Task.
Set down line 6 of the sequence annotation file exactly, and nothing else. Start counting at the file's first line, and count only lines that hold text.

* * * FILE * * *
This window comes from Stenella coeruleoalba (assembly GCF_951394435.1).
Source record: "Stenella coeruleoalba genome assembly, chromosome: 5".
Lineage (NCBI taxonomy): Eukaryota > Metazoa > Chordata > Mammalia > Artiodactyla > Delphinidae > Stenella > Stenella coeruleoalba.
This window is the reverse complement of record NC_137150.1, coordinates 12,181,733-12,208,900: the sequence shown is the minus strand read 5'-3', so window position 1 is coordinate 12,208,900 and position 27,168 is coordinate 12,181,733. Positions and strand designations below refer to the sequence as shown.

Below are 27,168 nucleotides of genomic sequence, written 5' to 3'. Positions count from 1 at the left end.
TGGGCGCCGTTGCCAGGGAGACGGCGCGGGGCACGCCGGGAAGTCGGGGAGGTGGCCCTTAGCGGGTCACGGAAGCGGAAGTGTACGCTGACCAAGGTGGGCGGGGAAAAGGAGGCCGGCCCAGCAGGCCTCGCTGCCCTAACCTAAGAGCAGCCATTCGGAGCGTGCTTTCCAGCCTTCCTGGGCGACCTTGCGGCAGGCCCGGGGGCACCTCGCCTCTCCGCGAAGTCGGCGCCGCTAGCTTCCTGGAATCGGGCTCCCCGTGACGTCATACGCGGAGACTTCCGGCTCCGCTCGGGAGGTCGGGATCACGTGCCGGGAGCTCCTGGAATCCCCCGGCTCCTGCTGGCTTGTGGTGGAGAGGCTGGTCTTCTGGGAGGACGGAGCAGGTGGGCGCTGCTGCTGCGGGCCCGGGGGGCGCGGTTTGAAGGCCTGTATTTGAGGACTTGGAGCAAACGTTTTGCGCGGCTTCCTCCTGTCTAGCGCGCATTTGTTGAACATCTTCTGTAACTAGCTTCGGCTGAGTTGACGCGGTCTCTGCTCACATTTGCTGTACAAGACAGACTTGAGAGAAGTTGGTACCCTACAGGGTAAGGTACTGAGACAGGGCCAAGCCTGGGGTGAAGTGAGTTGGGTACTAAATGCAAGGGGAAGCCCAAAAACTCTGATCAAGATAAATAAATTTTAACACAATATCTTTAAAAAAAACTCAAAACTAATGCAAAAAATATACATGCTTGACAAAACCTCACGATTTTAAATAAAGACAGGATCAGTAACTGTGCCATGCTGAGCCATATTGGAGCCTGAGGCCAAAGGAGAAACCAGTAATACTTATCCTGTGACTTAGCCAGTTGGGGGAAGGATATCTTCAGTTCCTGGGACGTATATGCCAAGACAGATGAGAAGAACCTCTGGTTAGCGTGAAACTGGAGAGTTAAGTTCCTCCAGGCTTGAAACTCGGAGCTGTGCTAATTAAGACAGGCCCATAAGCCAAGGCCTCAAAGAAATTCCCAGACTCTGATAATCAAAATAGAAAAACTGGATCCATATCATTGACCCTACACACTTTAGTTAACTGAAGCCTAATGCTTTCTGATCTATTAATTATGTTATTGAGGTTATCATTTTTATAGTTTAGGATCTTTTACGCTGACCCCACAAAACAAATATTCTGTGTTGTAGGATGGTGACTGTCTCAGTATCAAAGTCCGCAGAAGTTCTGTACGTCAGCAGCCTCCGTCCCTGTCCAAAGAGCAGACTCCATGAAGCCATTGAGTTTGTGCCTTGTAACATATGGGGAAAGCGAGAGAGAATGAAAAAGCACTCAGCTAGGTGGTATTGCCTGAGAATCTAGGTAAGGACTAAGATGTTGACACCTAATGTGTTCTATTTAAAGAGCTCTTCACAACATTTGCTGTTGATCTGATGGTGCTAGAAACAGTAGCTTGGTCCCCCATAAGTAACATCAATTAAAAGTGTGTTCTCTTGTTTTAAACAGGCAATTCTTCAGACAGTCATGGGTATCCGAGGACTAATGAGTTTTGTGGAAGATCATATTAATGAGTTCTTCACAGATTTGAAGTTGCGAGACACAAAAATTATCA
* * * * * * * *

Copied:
TGGGCGCCGTTGCCAGGGAGACGGCGCGGGGCACGCCGGGAAGTCGGGGAGGTGGCCCTTAGCGGGTCACGGAAGCGGAAGTGTACGCTGACCAAGGTGGGCGGGGAAAAGGAGGCCGGCCCAGCAGGCCTCGCTGCCCTAACCTAAGAGCAGCCATTCGGAGCGTGCTTTCCAGCCTTCCTGGGCGACCTTGCGGCAGGCCCGGGGGCACCTCGCCTCTCCGCGAAGTCGGCGCCGCTAGCTTCCTGGAATCGGGCTCCCCGTGACGTCATACGCGGAGACTTCCGGCTCCGCTCGGGAGGTCGGGATCACGTGCCGGGAGCTCCTGGAATCCCCCGGCTCCTGCTGGCTTGTGGTGGAGAGGCTGGTCTTCTGGGAGGACGGAGCAGGTGGGCGCTGCTGCTGCGGGCCCGGGGGGCGCGGTTTGAAGGCCTGTATTTGAGGACTTGGAGCAAACGTTTTGCGCGGCTTCCTCCTGTCTAGCGCGCATTTGTTGAACATCTTCTGTAACTAGCTTCGGCTGAGTTGACGCGGTCTCTGCTCACATTTGCTGTACAAGACAGACTTGAGAGAAGTTGGTACCCTACAGGGTAAGGTACTGAGACAGGGCCAAGCCTGGGGTGAAGTGAGTTGGGTACTAAATGCAAGGGGAAGCCCAAAAACTCTGATCAAGATAAATAAATTTTAACACAATATCTTTAAAAAAAACTCAAAACTAATGCAAAAAATATACATGCTTGACAAAACCTCACGATTTTAAATAAAGACAGGATCAGTAACTGTGCCATGCTGAGCCATATTGGAGCCTGAGGCCAAAGGAGAAACCAGTAATACTTATCCTGTGACTTAGCCAGTTGGGGGAAGGATATCTTCAGTTCCTGGGACGTATATGCCAAGACAGATGAGAAGAACCTCTGGTTAGCGTGAAACTGGAGAGTTAAGTTCCTCCAGGCTTGAAACTCGGAGCTGTGCTAATTAAGACAGGCCCATAAGCCAAGGCCTCAAAGAAATTCCCAGACTCTGATAATCAAAATAGAAAAACTGGATCCATATCATTGACCCTACACACTTTAGTTAACTGAAGCCTAATGCTTTCTGATCTATTAATTATGTTATTGAGGTTATCATTTTTATAGTTTAGGATCTTTTACGCTGACCCCACAAAACAAATATTCTGTGTTGTAGGATGGTGACTGTCTCAGTATCAAAGTCCGCAGAAGTTCTGTACGTCAGCAGCCTCCGTCCCTGTCCAAAGAGCAGACTCCATGAAGCCATTGAGTTTGTGCCTTGTAACATATGGGGAAAGCGAGAGAGAATGAAAAAGCACTCAGCTAGGTGGTATTGCCTGAGAATCTAGGTAAGGACTAAGATGTTGACACCTAATGTGTTCTATTTAAAGAGCTCTTCACAACATTTGCTGTTGATCTGATGGTGCTAGAAACAGTAGCTTGGTCCCCCATAAGTAACATCAATTAAAAGTGTGTTCTCTTGTTTTAAACAGGCAATTCTTCAGACAGTCATGGGTATCCGAGGACTAATGAGTTTTGTGGAAGATCATATTAATGAGTTCTTCACAGATTTGAAGTTGCGAGACACAAAAATTATCA